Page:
photo by Jim Rees
We've chronicled the movement to slow down our roadways to reduce carbon emissions. Some airlines have slowed down to save fuel, with the result of reducing GHG emissions per flight. Well, cargo shippers too are seeing the benefits of going slow.
The Guardian reports that, though nothing is firm, plans are being developed to regulate the speed at which cargo ships ply the waves. How this would be enforced is unclear. The plan would also call for more investment into fuel cell research for ships.
Carbon emissions from shipping as large as aviation
Though shipping uses less energy to move goods than planes or trucks, the global shipping industry is large enough that it accounts for 4.5% of global carbon emissions. The article quotes Martyn Williams of Friends of the Earth, "There's been a big focus on aviation because the plane is over your head and nobody really notices ships, but globally it's at least the same as aviation."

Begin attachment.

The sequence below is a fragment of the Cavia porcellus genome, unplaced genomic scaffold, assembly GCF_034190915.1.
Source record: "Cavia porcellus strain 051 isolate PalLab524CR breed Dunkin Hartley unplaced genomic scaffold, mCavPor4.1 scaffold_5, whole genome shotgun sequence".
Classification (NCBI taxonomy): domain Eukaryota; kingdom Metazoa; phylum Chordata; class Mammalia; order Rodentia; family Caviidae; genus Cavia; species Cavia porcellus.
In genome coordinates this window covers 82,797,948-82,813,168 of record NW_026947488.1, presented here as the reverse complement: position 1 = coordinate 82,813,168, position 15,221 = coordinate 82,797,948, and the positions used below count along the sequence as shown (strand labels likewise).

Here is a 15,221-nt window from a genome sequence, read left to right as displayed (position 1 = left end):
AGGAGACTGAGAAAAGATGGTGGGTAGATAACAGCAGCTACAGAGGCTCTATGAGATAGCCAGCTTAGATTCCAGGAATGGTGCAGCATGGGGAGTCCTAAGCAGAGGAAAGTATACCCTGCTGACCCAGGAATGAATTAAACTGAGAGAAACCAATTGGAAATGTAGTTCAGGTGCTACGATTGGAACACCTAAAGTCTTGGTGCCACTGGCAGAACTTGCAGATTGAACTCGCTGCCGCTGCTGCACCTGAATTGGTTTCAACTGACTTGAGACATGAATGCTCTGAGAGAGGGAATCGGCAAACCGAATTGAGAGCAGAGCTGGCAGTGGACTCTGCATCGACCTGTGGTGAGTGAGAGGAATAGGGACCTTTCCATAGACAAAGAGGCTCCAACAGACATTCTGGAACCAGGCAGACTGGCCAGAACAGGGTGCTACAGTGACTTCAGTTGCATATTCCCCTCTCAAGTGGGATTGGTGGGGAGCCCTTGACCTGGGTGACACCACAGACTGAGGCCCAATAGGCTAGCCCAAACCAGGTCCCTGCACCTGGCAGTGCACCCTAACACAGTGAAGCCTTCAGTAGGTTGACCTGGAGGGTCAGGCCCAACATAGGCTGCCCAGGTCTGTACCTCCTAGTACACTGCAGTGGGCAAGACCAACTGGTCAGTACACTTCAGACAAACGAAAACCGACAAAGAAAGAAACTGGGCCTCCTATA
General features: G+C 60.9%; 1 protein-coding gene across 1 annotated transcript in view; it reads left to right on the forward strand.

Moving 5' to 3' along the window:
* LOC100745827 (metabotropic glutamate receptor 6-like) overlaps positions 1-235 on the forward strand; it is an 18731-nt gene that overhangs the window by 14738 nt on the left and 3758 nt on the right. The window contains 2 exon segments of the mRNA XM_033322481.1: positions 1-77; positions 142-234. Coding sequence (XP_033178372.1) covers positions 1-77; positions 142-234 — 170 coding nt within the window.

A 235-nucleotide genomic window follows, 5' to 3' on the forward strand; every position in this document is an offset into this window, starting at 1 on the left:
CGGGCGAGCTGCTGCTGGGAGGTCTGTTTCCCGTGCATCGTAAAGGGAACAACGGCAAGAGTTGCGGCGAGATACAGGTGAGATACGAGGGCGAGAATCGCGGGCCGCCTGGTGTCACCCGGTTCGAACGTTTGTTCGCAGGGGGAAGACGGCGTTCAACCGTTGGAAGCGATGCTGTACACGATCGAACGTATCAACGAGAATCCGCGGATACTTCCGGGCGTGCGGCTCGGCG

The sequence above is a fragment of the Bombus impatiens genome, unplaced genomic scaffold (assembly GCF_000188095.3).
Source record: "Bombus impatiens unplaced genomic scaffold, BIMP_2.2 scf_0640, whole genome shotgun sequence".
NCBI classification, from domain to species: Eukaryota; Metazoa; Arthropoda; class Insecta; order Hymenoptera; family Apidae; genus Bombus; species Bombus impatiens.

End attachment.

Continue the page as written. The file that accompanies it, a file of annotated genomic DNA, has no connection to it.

Dropping average speeds of 18-19 knots by two knots could result in 5% savings in fuel and emissions, the article reports.
From a historical perspective it is worth noting that clipper ships (the fastest merchant sailing vessels at the end of age of sail) could be expected to travel at 9 knots, while the fastest could reach 20 knots. Not bad for no carbon emissions at all.
They may now operate as cruise ships, but large clipper ships were state of the art in shipping 100 years ago—this ship reaching up to 17 knots on sail alone.